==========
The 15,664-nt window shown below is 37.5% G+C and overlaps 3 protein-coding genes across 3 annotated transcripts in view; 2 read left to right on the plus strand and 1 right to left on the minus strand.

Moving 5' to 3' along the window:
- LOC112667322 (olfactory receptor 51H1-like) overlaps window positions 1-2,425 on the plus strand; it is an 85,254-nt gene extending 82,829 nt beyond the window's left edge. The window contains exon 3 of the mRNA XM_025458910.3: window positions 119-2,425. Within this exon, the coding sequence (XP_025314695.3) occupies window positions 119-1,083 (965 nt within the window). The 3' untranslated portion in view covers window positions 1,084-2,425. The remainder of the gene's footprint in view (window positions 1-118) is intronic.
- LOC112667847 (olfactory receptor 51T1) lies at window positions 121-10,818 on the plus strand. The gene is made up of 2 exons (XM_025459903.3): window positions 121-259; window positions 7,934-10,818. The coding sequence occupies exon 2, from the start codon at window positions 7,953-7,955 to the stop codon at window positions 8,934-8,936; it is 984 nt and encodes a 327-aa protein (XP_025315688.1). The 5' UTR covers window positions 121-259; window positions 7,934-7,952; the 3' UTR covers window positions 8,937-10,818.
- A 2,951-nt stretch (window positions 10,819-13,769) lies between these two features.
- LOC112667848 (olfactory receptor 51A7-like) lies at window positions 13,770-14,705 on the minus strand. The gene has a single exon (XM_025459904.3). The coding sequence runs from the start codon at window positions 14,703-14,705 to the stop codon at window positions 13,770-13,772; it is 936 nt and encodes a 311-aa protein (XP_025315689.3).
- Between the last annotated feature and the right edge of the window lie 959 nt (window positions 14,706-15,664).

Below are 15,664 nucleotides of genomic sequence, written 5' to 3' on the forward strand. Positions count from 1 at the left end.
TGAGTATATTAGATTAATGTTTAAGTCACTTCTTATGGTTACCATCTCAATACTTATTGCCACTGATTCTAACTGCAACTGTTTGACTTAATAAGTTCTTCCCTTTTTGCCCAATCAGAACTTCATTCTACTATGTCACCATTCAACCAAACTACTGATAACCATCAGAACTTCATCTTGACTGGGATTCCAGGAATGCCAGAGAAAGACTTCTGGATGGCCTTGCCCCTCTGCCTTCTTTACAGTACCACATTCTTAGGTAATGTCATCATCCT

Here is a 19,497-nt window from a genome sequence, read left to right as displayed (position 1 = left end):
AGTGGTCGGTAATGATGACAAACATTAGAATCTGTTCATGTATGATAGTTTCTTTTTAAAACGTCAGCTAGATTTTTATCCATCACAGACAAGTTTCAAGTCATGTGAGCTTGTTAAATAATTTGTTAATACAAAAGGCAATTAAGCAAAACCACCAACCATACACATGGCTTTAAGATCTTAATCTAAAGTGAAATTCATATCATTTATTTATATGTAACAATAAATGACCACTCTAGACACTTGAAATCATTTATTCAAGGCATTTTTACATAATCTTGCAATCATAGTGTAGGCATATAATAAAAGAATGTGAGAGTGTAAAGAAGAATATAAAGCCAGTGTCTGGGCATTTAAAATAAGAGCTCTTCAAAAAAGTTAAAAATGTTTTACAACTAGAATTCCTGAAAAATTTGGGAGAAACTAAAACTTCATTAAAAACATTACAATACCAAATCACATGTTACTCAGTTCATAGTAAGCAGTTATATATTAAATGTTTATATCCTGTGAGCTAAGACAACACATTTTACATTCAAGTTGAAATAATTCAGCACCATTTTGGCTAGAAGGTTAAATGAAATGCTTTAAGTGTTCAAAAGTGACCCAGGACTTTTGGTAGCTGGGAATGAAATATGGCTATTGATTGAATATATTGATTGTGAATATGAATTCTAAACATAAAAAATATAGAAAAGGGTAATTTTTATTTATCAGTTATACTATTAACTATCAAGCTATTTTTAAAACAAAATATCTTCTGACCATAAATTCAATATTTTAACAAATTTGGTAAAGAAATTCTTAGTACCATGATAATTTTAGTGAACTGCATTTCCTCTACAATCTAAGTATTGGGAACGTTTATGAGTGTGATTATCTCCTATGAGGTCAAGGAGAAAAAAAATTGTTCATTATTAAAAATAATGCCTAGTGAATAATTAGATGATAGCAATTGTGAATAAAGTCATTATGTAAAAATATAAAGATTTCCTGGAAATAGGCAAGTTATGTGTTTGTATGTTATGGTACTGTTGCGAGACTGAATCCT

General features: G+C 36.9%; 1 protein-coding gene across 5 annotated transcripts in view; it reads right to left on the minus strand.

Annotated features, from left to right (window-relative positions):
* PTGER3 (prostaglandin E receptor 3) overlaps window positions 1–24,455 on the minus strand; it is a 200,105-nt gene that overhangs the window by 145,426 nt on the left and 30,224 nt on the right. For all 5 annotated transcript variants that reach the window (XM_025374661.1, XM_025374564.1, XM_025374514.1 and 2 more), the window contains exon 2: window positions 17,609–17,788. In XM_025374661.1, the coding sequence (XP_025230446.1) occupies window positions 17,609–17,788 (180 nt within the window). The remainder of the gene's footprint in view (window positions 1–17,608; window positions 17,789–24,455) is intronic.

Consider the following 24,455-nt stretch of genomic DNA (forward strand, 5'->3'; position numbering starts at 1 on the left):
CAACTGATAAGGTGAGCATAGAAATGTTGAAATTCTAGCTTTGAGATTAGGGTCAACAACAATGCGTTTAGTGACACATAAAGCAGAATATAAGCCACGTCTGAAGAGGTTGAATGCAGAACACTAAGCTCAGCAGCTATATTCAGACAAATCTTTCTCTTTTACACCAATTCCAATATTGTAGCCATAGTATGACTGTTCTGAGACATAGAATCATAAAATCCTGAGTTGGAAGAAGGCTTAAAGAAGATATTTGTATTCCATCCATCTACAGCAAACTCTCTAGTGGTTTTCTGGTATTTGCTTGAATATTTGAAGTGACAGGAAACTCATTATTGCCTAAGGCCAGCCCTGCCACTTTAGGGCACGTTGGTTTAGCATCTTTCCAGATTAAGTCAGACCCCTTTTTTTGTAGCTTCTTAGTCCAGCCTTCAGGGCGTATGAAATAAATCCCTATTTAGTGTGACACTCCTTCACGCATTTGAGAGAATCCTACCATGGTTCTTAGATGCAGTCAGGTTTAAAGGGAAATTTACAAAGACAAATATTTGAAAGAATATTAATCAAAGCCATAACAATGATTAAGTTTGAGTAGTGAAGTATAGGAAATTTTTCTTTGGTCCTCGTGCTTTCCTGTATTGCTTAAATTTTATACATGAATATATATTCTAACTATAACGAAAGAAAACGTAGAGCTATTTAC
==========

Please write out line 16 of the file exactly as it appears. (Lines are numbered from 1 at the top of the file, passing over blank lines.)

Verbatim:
CAACTGATAAGGTGAGCATAGAAATGTTGAAATTCTAGCTTTGAGATTAGGGTCAACAACAATGCGTTTAGTGACACATAAAGCAGAATATAAGCCACGTCTGAAGAGGTTGAATGCAGAACACTAAGCTCAGCAGCTATATTCAGACAAATCTTTCTCTTTTACACCAATTCCAATATTGTAGCCATAGTATGACTGTTCTGAGACATAGAATCATAAAATCCTGAGTTGGAAGAAGGCTTAAAGAAGATATTTGTATTCCATCCATCTACAGCAAACTCTCTAGTGGTTTTCTGGTATTTGCTTGAATATTTGAAGTGACAGGAAACTCATTATTGCCTAAGGCCAGCCCTGCCACTTTAGGGCACGTTGGTTTAGCATCTTTCCAGATTAAGTCAGACCCCTTTTTTTGTAGCTTCTTAGTCCAGCCTTCAGGGCGTATGAAATAAATCCCTATTTAGTGTGACACTCCTTCACGCATTTGAGAGAATCCTACCATGGTTCTTAGATGCAGTCAGGTTTAAAGGGAAATTTACAAAGACAAATATTTGAAAGAATATTAATCAAAGCCATAACAATGATTAAGTTTGAGTAGTGAAGTATAGGAAATTTTTCTTTGGTCCTCGTGCTTTCCTGTATTGCTTAAATTTTATACATGAATATATATTCTAACTATAACGAAAGAAAACGTAGAGCTATTTAC